Hawksworth: “I wouldn’t say it was crazy; it was exciting”

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MILWAUKEE – It seems that opinions about Saturday’s MAVTV 500 at Auto Club Speedway in Fontana, Calif. is running along mostly generational lines, in terms of driver takes.

Those who raced in the 1990s and early 2000s, with higher horsepower and lesser downforce cars didn’t seem to like it as much and have been quick to criticize, while the newer wave of drivers who have entered in the last four or five years (with some exceptions) found it thrilling.

One driver who had more of a front row seat to the race than most was Jack Hawksworth, driver of the No. 41 ABC Supply Co. A.J. Foyt Racing Honda, who tended to agree with his team boss in that excitement topped nerves as he was close to the front of the pack, but not immediately in it on Saturday.

“I wouldn’t say it was crazy. It was exciting I think,” Hawksworth told MotorSportsTalk in an interview on Tuesday. “There was a lot going on; granted, I would have been like to been in the thick of it a bit more. I was at the back end of it.

“But I thought the racing was good. It was close, right? Everyone was going and pushing hard. The crazy thing was only when people made crazy moves with 70 laps to go still, when everyone’s that close. It doesn’t matter with 50 or 70 to go. Doing some do-or-die stuff early on, that was strange.”

Hawksworth ended 10th on the day. He said he never felt the action too scary at any one point.

He also made the point that the potential of heavy, scary freak accidents is not limited to high-speed ovals.

“I never thought it was too bad; they raced worse than this for like 10 years with the old car, right?” he said.

“I think you have certain drivers and teams who would like it to be a certain way, because it gives them more an advantage.

“If it’s ‘pack racing,’ then everybody is very close and anything can happen, or certainly it gives everyone a shot… you don’t know what will happen ’til the end.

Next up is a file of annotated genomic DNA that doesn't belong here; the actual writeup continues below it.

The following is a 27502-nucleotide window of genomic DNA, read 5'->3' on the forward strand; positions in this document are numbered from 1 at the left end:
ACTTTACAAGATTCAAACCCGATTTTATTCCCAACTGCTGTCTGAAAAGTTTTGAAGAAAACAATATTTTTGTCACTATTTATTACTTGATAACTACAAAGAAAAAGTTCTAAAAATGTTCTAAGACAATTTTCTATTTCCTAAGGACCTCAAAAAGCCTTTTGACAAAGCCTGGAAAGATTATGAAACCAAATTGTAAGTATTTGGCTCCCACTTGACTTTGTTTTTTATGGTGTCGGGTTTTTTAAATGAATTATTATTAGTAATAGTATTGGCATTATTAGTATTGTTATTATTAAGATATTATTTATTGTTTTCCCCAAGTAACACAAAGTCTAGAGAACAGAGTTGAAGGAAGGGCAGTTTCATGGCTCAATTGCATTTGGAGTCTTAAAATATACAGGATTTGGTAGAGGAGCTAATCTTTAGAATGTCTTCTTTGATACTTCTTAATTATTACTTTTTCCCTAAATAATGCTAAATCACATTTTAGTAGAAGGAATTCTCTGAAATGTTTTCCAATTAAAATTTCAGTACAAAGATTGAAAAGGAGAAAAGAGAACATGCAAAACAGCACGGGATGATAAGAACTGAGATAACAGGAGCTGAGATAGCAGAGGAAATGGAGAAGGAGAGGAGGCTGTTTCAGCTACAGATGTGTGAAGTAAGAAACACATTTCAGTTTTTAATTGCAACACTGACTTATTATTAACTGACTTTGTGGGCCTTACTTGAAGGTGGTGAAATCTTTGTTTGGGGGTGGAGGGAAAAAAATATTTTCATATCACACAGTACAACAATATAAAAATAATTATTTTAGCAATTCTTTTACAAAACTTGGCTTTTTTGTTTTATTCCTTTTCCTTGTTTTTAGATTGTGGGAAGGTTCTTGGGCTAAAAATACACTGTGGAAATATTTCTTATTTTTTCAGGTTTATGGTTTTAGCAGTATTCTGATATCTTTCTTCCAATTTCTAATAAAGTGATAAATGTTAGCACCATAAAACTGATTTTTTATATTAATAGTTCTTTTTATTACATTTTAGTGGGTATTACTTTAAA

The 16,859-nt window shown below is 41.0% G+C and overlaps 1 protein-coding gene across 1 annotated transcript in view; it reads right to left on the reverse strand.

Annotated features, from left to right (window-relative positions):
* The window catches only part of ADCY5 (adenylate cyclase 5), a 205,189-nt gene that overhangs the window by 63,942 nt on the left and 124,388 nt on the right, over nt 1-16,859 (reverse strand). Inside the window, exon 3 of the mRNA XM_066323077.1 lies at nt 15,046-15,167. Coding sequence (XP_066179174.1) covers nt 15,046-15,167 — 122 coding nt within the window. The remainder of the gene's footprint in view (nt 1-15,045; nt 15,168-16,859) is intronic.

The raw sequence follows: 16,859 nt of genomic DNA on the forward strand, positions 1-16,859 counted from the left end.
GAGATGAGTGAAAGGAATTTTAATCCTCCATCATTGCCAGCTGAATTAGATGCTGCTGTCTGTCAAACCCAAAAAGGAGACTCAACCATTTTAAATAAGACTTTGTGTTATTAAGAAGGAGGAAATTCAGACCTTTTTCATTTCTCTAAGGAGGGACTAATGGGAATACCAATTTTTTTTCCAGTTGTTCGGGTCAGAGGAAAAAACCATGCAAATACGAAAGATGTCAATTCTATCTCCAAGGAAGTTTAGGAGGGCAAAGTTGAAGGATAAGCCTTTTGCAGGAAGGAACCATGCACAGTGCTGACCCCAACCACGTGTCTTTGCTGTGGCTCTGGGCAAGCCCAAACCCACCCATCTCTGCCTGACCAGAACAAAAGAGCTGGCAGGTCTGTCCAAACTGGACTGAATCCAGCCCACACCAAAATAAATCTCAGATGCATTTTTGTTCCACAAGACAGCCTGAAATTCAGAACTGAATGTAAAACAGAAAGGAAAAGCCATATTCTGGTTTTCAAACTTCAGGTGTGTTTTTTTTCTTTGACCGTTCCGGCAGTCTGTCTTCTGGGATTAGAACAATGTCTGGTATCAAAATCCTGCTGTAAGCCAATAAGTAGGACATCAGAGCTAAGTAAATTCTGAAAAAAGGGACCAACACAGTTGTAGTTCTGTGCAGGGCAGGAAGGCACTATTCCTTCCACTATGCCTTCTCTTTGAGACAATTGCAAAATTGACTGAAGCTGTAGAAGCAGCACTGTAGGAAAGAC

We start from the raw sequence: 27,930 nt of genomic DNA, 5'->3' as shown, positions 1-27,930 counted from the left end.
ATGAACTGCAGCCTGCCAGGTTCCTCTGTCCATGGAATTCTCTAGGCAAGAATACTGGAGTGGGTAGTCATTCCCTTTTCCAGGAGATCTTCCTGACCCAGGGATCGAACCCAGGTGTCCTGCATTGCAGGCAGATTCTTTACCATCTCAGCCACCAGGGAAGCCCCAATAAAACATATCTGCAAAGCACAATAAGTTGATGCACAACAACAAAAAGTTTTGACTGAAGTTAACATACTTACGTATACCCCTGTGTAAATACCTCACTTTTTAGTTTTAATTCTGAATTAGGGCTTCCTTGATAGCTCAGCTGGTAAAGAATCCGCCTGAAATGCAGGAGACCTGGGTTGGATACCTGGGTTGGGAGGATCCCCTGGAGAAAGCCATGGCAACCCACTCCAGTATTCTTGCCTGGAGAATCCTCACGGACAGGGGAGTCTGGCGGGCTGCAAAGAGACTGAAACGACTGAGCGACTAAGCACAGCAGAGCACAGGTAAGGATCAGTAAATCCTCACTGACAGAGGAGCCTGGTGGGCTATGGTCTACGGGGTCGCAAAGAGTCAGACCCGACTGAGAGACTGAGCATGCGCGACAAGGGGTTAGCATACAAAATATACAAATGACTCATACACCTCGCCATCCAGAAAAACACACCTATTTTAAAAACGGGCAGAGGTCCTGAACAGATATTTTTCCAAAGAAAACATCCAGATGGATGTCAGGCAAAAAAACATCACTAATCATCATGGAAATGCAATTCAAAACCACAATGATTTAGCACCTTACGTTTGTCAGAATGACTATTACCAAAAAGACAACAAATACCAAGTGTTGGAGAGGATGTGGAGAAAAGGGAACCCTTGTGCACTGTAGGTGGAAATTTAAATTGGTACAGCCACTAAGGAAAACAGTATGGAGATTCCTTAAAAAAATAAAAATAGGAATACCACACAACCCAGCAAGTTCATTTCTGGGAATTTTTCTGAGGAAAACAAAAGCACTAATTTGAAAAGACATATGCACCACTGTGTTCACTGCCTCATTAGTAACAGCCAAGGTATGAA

“If you take the downforce off the cars, and it’s single-file, and the fastest car goes to the front and pulls away, it’s not as exciting. If you’re one of those guys who thinks they could run off into the distance, you’d probably be against it in my opinion.

“I don’t understand how it can be super dangerous now, but yet they raced the old car four-wide every single week for God knows how long, right?

“Obviously the Las Vegas incident was horrific, but racing is inherently dangerous. A freak accident can happen in any condition. It doesn’t need to be ‘pack racing’ to cause it.”

Words spoken like a driver more mature beyond his 24 years, and who currently races for one of America’s all-time badasses, in A.J. Foyt.

The excitement helped produce a higher TV number on NBCSN and, from Hawksworth’s perspective, a more interesting race.

“The big thing for me was reaction to people who watched the race was exciting, which is a good thing, right? That’s my opinion,” he said.

“If people thought it was exciting, the racing was good… let’s be honest, it was much more exciting to watch than Texas. Yeah, the incident at the end was unfortunate, but I thought the race was exciting.”

Dan Ticktum wins crash-marred FIA F3 World Cup in Macau

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Overshadowed by a horrific crash involving Sophia Floersch was the fact that 19-year-old Dan Ticktum dominated and won the Macau Grand Prix – a victory that puts him closer to earning the superlicence required to allow him to race with Formula 1, according to Yahoo! Sports.

Ticktum won Macau’s qualification race as well as the Grand Prix, starting first in both events. For his victories, he earned 10 points, which combined with 25 for his runner-up finish in the European F3 Championship leaves him just five below the 40 needed for the license.

This was Ticktum’s second Macau Grand Prix victory.

“It was a dominant performance that I was preparing for,” Ticktum said on his web site. “I don’t think I’ve ever prepared as hard as I did for this race and it all worked out. In the final race a lot of variables were thrown at me but I handled them.”

On his way to victory lane, Ticktum had to survive several restarts including the lengthy red flag period following Floersch’s accident to repair the barrier.

“I can’t count how many safety car restarts we had to do,” Ticktum said. “It puts a lot of pressure on a driver here with such a long run down to the first corner. I can’t remember a weekend when I’ve put it all together so well.

“The car was absolutely perfect all weekend, it was so good and I can’t thank Motopark enough for that. I’ve never been so involved in the set-up, felt so at one with the car as I did this weekend.”